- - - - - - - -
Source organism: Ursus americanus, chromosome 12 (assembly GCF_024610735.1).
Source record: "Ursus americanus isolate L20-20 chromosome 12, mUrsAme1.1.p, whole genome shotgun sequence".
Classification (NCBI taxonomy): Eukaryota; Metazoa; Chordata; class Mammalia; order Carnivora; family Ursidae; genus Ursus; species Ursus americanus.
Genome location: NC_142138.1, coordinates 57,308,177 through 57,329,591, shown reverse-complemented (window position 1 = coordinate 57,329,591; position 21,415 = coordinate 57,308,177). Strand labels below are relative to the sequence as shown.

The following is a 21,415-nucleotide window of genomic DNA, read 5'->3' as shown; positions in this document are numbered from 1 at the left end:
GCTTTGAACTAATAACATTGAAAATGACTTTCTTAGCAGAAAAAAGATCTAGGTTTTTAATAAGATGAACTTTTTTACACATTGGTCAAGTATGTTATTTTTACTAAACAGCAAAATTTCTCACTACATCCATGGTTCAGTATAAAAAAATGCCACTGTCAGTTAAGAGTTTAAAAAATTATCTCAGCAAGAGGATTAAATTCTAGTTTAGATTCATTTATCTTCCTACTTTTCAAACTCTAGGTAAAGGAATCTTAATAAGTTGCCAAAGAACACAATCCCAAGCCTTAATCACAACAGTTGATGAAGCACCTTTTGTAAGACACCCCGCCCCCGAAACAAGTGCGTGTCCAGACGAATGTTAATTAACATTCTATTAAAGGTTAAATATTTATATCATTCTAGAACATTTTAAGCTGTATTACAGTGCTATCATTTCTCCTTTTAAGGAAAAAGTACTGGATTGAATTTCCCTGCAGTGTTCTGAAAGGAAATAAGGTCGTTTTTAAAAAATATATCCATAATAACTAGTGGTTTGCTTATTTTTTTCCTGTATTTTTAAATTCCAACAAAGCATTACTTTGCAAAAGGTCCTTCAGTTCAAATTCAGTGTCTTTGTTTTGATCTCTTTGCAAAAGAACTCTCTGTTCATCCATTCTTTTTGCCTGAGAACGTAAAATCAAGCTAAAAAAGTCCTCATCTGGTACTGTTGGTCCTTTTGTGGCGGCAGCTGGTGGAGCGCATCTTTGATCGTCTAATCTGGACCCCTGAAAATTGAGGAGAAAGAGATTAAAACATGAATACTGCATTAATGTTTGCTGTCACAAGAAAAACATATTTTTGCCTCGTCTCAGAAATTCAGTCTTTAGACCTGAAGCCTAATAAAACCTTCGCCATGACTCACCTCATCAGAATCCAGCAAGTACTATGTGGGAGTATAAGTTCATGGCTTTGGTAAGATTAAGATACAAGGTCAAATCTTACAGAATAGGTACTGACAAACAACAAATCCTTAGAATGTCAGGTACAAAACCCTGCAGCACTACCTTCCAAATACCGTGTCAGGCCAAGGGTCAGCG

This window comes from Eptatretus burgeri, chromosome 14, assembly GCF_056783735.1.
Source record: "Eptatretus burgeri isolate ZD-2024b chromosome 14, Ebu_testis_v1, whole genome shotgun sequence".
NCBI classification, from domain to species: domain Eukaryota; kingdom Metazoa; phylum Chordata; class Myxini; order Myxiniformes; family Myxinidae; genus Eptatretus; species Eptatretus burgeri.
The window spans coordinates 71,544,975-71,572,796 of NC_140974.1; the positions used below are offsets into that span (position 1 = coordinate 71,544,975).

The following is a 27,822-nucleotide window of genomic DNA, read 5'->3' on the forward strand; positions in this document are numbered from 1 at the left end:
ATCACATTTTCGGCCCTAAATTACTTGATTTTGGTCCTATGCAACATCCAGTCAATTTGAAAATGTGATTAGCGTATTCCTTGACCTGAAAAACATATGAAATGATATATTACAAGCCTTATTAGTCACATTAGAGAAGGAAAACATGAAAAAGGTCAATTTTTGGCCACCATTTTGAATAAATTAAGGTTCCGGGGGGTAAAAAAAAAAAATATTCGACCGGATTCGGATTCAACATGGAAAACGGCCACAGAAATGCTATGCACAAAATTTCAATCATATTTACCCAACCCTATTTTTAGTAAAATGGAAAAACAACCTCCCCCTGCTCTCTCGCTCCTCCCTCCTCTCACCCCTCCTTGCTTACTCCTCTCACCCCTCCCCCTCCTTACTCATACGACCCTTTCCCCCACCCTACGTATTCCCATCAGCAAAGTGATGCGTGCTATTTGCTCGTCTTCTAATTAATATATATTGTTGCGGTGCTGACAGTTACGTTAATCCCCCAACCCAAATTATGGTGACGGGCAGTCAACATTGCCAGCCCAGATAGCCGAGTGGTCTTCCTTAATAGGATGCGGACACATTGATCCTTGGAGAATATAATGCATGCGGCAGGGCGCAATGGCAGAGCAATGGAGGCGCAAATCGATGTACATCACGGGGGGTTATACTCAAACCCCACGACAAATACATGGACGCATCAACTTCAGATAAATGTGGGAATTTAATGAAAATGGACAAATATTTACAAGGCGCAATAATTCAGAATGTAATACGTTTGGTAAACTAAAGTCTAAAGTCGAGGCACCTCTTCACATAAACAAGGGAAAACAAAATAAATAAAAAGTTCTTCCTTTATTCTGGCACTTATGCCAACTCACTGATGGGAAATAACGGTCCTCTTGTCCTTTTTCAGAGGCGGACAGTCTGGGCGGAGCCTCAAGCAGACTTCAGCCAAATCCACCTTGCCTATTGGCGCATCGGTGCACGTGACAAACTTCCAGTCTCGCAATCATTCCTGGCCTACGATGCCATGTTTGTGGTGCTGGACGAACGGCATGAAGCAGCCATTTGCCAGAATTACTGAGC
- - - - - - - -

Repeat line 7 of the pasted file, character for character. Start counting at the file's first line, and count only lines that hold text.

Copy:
This window comes from Eptatretus burgeri, chromosome 14, assembly GCF_056783735.1.